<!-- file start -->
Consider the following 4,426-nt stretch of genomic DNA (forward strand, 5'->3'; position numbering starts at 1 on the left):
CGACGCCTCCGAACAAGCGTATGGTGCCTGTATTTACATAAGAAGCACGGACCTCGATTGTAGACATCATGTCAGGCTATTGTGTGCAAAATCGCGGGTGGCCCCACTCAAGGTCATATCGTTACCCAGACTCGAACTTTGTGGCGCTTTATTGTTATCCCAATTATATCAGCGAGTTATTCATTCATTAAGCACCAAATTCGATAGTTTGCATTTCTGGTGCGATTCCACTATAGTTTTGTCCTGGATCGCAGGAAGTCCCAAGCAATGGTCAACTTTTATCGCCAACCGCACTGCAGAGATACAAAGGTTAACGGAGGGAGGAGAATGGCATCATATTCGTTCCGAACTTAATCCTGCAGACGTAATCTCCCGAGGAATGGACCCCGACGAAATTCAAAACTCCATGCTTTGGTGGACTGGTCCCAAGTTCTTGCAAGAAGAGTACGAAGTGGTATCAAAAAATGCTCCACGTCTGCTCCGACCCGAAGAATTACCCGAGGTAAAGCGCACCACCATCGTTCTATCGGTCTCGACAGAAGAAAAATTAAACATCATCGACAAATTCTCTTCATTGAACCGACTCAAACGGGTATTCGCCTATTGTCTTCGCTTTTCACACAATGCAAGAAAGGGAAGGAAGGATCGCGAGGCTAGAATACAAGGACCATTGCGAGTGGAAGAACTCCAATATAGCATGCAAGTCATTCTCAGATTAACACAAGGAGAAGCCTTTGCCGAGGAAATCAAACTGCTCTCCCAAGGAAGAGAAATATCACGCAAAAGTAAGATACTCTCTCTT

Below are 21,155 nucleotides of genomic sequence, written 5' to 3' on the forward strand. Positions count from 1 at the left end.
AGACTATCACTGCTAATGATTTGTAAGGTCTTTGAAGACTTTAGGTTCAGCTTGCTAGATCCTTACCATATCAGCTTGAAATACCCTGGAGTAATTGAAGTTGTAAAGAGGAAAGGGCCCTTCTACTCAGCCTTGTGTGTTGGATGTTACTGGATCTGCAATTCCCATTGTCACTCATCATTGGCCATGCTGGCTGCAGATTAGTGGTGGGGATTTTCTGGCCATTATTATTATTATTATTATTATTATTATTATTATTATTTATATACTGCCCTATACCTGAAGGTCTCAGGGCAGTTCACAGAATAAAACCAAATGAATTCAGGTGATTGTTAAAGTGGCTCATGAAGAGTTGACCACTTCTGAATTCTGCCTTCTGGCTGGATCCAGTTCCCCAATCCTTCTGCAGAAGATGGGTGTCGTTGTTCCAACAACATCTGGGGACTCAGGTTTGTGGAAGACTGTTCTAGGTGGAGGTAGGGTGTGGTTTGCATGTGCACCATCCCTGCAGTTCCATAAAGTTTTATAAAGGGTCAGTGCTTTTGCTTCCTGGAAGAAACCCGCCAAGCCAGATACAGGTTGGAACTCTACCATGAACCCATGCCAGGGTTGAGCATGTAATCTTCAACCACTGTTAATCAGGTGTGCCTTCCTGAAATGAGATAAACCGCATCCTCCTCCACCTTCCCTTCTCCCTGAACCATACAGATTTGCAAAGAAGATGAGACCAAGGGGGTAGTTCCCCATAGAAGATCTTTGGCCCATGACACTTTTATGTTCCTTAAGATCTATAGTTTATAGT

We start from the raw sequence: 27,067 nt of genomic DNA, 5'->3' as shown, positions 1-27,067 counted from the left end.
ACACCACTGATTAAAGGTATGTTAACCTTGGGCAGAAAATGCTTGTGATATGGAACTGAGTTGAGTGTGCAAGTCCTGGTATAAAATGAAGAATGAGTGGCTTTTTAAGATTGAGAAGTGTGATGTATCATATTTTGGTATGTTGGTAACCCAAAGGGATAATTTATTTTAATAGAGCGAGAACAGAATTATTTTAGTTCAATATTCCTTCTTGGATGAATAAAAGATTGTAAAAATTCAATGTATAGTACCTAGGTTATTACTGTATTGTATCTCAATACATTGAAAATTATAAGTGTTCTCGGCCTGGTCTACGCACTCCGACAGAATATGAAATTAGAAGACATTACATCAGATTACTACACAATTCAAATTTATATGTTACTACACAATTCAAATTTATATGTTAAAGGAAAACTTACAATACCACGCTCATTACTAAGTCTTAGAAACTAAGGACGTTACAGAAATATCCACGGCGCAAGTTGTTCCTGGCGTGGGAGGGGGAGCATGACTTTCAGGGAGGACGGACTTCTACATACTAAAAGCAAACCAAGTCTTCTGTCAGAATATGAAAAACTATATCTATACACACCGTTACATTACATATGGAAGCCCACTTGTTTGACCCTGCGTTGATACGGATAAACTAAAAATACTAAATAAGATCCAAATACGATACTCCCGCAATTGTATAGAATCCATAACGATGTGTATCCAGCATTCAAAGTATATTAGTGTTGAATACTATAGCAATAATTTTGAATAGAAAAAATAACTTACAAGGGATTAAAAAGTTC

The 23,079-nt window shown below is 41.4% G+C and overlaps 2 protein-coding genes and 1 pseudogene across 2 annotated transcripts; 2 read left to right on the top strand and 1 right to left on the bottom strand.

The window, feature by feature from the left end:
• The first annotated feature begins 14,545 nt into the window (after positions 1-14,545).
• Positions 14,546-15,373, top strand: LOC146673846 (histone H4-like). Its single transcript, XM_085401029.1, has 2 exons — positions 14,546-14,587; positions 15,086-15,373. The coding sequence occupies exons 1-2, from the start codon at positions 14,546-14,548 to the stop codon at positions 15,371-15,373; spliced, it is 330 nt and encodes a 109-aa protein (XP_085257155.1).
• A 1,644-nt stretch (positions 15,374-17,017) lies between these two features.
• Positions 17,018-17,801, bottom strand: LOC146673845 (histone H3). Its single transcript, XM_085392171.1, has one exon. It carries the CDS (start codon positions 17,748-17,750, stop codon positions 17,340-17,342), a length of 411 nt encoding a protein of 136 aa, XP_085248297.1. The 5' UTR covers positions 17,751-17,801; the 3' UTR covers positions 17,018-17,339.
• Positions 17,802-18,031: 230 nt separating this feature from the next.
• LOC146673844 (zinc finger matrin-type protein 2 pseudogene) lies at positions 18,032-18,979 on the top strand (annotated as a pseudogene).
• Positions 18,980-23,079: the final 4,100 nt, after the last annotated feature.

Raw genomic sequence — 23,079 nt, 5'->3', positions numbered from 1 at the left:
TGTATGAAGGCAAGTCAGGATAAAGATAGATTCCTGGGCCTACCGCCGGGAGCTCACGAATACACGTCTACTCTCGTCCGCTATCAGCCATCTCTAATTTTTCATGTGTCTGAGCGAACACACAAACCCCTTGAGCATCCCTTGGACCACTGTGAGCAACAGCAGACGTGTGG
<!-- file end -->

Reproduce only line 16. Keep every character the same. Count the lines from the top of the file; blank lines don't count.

Raw genomic sequence — 23,079 nt, 5'->3', positions numbered from 1 at the left: